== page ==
The earth underneath the Emscherbruch has been hollowed out by coal mining to the point where the surface simply gave way. As little as 25 years ago, the grounds on your left and right would have been at the same level as the trail – since then, they have sunk by up to 8 metres.

"Representation of old coal mining and how it hollowed out its surrounding land in the forest of Emscherbruch"

Representation of old coal mining and how it hollowed out its surrounding land in the forest of Emscherbruch

When the pits were abandoned a couple of decades ago, nature repossessed the area, but it came in a different guise: the swampy environment attracted many so-called neobiota, plant and animal species that are not native to this area, and today, the Emscherbruch – including Lake Ewald, excavated in 1935 for the construction of the near-by motorway – is one of the most bio diverse areas in Germany, home to protected bird species such as the cormorant, the kingfisher and the grey heron

"an old coal mine tower in Germany"

Continue down the trail until you cross the bridge into Landschaftpark Hoheward. Ahead of you, you can now see where all the land that was hollowed out from underneath the Emscherbruch eventually went: this is the former Hoheward slagheap, now remade as a recreational area with footpaths and cycling lanes around it. Follow the cycling lane on your right hand side. (There is a visitors’ centre and a cafeteria underneath the tower of Ewald Colliery in your back.)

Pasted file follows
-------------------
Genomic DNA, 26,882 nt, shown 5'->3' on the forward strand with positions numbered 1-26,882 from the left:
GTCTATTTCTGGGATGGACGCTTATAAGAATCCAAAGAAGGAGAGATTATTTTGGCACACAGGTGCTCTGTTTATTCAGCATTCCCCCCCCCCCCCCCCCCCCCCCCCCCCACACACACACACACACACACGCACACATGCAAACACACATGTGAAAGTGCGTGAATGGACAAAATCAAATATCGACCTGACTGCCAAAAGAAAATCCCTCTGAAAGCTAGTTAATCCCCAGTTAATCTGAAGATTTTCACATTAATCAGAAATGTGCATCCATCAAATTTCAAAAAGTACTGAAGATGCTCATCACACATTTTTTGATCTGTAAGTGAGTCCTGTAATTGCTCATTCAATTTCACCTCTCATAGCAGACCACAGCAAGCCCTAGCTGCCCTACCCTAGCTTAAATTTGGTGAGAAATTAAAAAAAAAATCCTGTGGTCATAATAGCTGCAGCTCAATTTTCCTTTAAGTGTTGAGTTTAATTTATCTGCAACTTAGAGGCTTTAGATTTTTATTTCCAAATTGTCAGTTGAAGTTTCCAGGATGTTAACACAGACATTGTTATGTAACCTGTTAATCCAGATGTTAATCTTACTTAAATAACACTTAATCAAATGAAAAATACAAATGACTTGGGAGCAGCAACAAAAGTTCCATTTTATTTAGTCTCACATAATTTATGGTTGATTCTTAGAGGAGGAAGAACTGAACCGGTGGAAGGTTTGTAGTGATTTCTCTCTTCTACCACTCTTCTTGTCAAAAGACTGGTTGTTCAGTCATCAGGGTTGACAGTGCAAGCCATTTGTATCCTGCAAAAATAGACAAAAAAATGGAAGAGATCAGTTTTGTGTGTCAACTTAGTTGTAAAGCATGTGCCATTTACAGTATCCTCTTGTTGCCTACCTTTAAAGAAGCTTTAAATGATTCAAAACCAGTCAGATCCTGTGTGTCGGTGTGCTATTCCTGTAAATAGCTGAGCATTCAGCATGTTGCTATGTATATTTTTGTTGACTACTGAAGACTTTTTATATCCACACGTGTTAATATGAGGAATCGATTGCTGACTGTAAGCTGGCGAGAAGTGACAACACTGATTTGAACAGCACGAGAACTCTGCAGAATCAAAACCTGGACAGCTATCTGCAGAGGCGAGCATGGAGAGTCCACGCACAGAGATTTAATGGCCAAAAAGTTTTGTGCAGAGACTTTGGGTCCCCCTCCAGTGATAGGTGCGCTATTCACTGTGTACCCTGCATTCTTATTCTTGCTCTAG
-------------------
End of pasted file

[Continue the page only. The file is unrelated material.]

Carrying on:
The Hoheward slagheap is the highest man made mountain of its kind in Europe, and to give you an idea what to expect, I think it is fair to say that it is not the most cheerful thing you will ever see. Perhaps I am biased because we came here in late winter, under a grey and leaden sky with no green shoots yet in sight.

"Hoheward "Uluru" in the Emscherweg hiking trail"

Hoheward “Uluru”

In summer, perhaps, Hoheward Uluru (that’s what it actually reminded me of) is a good deal prettier, although, frankly, I find it hard to imagine that it will ever look pretty. Less relentlessly bleak, perhaps. Come to think of it, however, it is exactly this relentlessness that gives the Landschaftspark a certain grim grandeur. You certainly don’t see something like that every day.